We used the joist and beam system here as we had enough space below to set the beam without having to dig too far into wet soil. So our work was made lighter by not having to dig too many holes.

Once the substructure is up, the deckboards can go down. On this wooden deck we used 19 x 68 balau deckboards. We used two deckboards as a fascia to cover our joists and beams, filled our holes with epoxy, sanded and sealed.

For a free no obligation quote or advice on your deck or other outdoor timber construction please call us on 082 496 5444 or use the form below to contact me.

Wooden Deck Built in Toti at a Guest House

Wooden deck builder Durban

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This was one of my first wooden decks in Durban that I undertook. The Guest House we built it for had just opened up the side of the dining room on the first floor with sliding doors and now wanted to extend the area by adding a deck of about 14m². It is always important to first break through the wall and install the sliding doors and then build the wooden deck. This way the deck builder can get the surface of the deck flush with the entrance to the room. I have built one deck before where the client insisted that I build the deck first and then they were going to break through. Although we did our best to measure where the inside floor was, there may still have been a small step up or down once they had broken through. On this build though it was done the right way around and the deck was flush with the floor inside the dining room.

The deck was a normal cleat, beam and joist system where we secured a cleat to the wall with sleeve anchors, installed vertical posts and attached a beam to that and then ran joists between the cleat and beam with a small canter lever. We had to try to set our posts as far out as possible so as to create enough space under the deck that could be used.

Wooden deck builder Durban

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The balustrade was a normal picket style one. These are the safest and really the only one that is completely compliant with building regulations. Building regulations state that there should be no opening that is larger than 100mm. With all other balustrades there are some spaces that become greater than 100mm. Besides being non-compliant they are not that safe especially for small children. With the pickets running in a vertical direction it is more difficult for children, or adults, to climb up on the balustrade and fall over. The other designs offer more horizontal pieces that people can use to climb up on.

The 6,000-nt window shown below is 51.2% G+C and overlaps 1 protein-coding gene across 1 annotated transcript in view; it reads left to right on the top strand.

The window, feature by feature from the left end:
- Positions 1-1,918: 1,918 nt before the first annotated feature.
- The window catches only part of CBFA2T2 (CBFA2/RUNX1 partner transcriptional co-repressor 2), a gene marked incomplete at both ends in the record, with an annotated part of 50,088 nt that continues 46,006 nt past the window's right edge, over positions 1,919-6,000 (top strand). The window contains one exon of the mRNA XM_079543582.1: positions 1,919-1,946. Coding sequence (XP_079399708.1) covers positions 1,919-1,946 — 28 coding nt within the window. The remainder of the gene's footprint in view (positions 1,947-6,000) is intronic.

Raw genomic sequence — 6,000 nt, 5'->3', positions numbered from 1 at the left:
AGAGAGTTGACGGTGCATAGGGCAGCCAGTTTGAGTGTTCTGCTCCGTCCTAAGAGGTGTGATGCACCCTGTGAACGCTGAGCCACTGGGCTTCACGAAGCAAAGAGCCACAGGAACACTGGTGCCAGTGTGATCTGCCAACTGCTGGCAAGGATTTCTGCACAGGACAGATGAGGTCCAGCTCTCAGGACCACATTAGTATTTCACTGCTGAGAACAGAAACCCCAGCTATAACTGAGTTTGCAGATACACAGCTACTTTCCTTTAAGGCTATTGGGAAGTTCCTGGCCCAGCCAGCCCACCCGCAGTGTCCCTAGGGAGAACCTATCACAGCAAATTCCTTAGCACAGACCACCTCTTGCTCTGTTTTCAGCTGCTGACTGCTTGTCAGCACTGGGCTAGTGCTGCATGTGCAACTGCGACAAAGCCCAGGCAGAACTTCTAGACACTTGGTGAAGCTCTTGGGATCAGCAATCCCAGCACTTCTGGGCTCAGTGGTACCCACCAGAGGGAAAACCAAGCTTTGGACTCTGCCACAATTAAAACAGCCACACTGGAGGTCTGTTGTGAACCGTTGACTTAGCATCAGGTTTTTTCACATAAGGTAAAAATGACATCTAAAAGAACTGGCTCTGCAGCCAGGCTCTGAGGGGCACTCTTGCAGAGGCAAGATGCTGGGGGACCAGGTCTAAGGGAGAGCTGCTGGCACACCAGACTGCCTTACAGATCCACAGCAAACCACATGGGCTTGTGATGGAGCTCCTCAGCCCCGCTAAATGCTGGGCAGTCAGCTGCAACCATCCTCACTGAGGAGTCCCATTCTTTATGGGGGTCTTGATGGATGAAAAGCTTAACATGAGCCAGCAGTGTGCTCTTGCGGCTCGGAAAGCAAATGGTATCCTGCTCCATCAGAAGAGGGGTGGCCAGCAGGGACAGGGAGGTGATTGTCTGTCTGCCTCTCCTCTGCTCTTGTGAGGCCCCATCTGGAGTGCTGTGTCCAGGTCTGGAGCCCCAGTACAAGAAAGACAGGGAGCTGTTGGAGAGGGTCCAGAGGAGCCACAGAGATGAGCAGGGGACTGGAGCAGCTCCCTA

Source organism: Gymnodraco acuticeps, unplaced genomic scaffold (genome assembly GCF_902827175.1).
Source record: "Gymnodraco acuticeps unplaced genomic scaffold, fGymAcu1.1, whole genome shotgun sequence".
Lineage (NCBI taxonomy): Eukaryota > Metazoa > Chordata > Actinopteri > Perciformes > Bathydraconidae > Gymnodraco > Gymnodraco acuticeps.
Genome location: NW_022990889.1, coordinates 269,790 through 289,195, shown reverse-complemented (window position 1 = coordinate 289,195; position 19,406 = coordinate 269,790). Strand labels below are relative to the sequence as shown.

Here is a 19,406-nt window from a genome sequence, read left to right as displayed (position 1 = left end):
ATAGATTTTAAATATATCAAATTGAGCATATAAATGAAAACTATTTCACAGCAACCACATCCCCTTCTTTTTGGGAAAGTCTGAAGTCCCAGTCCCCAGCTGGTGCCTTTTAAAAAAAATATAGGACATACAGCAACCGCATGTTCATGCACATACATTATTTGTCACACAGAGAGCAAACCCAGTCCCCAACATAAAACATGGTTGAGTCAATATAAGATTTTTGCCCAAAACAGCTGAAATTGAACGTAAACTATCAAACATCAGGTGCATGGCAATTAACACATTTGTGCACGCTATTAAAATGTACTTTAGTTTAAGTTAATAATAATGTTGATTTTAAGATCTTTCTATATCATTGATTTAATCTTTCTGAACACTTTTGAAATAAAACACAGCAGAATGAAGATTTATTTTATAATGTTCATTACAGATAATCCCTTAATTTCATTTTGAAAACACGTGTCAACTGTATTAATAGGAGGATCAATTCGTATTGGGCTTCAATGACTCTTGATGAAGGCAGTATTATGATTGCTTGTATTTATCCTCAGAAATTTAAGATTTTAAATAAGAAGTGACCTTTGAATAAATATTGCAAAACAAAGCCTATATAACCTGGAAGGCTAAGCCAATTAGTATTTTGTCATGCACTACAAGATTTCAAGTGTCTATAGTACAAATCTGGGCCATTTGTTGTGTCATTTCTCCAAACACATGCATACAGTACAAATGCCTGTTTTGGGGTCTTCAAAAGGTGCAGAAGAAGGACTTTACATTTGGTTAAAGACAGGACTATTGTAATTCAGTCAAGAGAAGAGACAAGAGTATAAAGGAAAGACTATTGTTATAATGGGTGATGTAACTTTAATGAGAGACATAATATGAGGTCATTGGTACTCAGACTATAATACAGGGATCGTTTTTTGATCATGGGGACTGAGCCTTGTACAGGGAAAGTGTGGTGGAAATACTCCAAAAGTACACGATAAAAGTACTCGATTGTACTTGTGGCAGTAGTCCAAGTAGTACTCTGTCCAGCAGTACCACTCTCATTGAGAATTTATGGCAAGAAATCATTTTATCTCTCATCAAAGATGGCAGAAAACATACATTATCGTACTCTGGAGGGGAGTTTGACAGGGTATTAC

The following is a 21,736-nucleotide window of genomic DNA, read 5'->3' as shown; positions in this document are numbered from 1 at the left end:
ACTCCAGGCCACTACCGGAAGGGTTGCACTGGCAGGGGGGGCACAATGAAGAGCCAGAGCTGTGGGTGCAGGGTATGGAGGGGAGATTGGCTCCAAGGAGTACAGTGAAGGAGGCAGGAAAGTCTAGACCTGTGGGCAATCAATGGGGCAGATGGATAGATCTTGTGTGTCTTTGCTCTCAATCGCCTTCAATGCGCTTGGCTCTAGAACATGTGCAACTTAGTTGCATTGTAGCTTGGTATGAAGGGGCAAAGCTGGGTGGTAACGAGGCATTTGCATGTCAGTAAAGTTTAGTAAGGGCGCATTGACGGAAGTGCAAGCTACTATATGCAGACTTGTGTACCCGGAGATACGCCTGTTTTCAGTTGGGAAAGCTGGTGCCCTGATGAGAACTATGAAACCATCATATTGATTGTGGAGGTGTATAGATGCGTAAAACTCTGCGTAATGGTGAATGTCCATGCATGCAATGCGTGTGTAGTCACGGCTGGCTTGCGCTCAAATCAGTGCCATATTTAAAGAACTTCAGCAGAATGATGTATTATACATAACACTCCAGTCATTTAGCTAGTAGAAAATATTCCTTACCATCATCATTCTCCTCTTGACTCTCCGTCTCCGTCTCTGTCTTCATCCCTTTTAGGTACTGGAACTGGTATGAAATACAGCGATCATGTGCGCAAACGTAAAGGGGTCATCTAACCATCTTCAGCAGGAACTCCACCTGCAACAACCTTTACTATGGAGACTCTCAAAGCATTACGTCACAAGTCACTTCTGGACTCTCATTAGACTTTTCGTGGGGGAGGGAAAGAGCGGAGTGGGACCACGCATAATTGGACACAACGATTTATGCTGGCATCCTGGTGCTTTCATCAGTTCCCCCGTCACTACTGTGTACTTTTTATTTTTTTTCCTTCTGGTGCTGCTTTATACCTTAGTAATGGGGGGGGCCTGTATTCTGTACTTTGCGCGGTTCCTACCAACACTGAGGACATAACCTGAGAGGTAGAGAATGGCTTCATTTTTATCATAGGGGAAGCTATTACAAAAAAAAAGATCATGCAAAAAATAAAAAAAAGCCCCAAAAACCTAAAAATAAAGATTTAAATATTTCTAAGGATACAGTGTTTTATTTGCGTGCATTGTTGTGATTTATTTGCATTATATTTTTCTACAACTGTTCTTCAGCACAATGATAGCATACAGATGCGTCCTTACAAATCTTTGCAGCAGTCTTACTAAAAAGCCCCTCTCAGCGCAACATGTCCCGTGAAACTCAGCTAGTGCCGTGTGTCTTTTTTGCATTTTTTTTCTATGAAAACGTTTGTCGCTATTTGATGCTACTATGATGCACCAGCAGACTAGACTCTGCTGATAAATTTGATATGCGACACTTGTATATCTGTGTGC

The stairs we built here joined the deck to the pool area which was about half a floor up from ground level. There were separate concrete stairs running from ground level to the pool area but the new wooden stairs we built could now be used to access the pool area, and the rest of the outside area, from the dining room. Because there was no way of supporting the stringer mid-way we had to ensure that we had the correct width of stringer so that it would not break over time. Most of the strength in a piece of wood is in the width and not the thickness as the downward force is exerted on the width.

Wooden deck builder Durban

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We finished up by filling our holes with epoxy and sawdust and sealing with a Timberlife Satin Wood Base 28 Mahogany tint. In our decks we counter sink the screws which leave a small screw hole that water can get into. It is important to fill these so that no water can get in. If water does get in it can travel down the end grain and will cause the wood to rot much quicker at the point of the screw hole. Water travels through wood along the end grain rather than being absorbed from the face or side grain. Wood filler is also not suitable as it will pop over time due to the weather. Clear epoxy works well mixed with a little saw dust to match the colour. Once it’s dry, use a grinder with a sanding pad to flat it and then sand the grind marks off before finishing.